CAS 4001H, Interdisciplinary Research Methods in Contemporary Asian Studies, Fall 2019 [Political Order and Disorder in the Asia-Pacific Module]
In this module of CAS 400 (4 lectures), students will explore how states impose political order and the consequences that can emerge from these efforts. Using select cases from the Asia-Pacific, this module revolves around four related questions. First, when and how do states impose order? Second, are these efforts inherently problematic? Third, what can happen when political orders are perceived to be unjust? Finally, how can political orders be made more just? By exploring the answers to these questions, students can begin to understand some of the recurring issues and conflicts in the region today.
This course provides a framework for understanding and analyzing the causes of ethnic and communal violence. Using a comparative approach, this course is structured around two questions: 1) How do people come to hold certain identities and how do they become politically relevant? 2) How do these identities drive and influence processes of violence? The first part of the course introduces students to the literature on identity formation and the major theoretical approaches to explaining ethnic and communal violence. The second part of the course is empirical. Students will apply key concepts and theories learned in the first part of the course to a number of in-depth case studies. Cases are diverse in terms of geographic area (Southeast Asia, South Asia, Africa and Europe), time period, and forms of violence (genocide, civil war, riots).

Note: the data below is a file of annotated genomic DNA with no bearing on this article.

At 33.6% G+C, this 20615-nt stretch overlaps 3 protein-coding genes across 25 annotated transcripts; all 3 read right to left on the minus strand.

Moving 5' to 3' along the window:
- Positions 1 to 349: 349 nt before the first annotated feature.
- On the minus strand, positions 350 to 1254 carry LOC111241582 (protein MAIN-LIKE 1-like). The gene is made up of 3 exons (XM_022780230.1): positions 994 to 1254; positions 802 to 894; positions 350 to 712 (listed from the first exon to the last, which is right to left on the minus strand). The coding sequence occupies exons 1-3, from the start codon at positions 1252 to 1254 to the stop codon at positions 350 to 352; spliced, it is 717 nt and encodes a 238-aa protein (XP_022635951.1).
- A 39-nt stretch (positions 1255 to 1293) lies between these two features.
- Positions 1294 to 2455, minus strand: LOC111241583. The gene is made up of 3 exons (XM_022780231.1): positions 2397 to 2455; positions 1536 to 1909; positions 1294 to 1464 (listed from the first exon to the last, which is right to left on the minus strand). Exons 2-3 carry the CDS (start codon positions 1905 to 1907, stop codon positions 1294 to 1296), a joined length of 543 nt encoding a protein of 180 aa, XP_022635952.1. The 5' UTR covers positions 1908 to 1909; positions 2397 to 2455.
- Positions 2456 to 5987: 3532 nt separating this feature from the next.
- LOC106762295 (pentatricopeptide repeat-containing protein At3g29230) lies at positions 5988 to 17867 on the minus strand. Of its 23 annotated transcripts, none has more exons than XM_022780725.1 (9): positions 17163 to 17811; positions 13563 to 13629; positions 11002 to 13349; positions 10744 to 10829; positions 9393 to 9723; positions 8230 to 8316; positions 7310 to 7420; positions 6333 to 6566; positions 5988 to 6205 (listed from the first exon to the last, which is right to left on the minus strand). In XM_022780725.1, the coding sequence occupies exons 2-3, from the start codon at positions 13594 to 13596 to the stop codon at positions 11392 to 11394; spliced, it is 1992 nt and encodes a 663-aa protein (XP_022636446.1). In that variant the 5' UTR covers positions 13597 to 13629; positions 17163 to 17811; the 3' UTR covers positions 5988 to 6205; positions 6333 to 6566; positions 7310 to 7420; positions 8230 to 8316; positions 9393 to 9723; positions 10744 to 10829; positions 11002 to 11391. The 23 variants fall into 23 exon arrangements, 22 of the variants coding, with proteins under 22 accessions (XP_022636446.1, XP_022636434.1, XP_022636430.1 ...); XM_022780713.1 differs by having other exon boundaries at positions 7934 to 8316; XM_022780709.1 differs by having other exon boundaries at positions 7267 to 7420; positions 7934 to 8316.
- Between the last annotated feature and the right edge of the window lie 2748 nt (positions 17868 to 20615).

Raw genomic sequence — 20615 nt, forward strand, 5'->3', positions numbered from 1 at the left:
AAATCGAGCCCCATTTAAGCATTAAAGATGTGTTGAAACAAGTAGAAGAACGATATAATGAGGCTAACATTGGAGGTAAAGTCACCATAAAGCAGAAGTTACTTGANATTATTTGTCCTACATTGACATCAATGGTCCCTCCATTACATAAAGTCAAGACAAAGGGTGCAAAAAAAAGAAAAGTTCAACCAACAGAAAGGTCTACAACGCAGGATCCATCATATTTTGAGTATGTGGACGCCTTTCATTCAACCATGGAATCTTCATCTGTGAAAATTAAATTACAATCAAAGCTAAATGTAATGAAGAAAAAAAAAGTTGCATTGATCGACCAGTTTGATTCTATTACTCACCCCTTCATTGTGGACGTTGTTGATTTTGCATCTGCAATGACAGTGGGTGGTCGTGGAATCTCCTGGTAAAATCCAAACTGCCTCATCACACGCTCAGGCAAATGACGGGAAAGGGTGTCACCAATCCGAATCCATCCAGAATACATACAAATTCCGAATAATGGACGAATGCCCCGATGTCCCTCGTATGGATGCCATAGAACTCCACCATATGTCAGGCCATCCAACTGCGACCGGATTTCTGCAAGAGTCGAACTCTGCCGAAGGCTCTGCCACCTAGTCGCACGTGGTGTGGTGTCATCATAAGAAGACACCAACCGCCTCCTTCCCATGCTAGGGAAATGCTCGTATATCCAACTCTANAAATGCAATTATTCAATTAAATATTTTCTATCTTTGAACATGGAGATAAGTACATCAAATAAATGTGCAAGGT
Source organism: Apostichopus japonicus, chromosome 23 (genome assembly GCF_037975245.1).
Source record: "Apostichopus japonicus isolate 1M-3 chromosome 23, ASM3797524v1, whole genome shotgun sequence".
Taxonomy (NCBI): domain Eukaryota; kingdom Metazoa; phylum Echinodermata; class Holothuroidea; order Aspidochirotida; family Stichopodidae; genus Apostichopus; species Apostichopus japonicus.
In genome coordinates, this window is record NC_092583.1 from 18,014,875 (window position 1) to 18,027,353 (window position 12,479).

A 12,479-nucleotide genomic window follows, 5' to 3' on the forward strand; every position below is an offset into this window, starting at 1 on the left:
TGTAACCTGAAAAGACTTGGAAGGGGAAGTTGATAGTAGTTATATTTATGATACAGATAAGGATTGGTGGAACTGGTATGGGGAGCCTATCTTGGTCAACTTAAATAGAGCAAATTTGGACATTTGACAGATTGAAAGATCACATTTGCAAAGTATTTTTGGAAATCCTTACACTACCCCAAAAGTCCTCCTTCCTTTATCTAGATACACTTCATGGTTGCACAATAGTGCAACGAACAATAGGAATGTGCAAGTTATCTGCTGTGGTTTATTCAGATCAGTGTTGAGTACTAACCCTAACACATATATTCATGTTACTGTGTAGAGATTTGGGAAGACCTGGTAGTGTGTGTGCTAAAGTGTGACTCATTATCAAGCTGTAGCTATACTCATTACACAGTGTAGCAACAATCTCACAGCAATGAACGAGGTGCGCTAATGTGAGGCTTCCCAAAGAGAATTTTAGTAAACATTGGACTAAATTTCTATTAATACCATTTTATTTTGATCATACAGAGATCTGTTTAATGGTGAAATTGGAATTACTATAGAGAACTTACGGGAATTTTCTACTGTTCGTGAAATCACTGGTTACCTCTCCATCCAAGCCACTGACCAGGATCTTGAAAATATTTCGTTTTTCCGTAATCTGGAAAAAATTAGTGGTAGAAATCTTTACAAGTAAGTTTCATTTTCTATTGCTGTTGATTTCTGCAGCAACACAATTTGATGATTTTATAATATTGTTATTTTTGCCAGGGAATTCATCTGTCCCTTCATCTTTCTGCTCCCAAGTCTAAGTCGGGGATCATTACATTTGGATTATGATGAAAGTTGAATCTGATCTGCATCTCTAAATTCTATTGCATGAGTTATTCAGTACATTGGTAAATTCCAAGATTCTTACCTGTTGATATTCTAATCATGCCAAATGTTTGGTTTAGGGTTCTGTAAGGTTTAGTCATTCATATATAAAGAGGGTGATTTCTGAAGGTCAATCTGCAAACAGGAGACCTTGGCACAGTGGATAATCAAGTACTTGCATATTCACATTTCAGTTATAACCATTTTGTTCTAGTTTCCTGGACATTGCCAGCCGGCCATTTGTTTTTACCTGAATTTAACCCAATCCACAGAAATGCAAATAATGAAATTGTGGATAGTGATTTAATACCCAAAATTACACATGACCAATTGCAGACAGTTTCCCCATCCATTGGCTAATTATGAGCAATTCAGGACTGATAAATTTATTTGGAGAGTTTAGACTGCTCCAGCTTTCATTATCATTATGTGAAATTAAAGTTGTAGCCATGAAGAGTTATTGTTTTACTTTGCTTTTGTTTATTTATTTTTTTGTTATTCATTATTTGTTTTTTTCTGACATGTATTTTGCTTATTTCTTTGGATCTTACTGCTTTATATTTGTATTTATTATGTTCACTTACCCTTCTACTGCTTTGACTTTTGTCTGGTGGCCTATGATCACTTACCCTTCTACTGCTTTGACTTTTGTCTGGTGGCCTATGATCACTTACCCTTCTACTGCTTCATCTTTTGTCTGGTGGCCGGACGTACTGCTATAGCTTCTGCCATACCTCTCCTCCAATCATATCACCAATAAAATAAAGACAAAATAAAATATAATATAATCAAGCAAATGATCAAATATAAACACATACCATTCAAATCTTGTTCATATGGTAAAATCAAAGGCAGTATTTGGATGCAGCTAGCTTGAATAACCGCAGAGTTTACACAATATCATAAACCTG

POL 377, Genocide and Ethnic Cleansing (University of Toronto), 2019 (Grading Only)
WDW 151&152, Order and Disorder (Woodsworth College, University of Toronto), 2018-2109 (Grading Only)
POL111, Canada in Comparative Perspective (University of Toronto, Mississauga campus), 2015.
POL101, Democracy, Dictatorship, War and Peace (University of Toronto), 2009.
POL B81H, International Conflict and Conflict Management (University of Toronto, Scarborough Campus), 2009.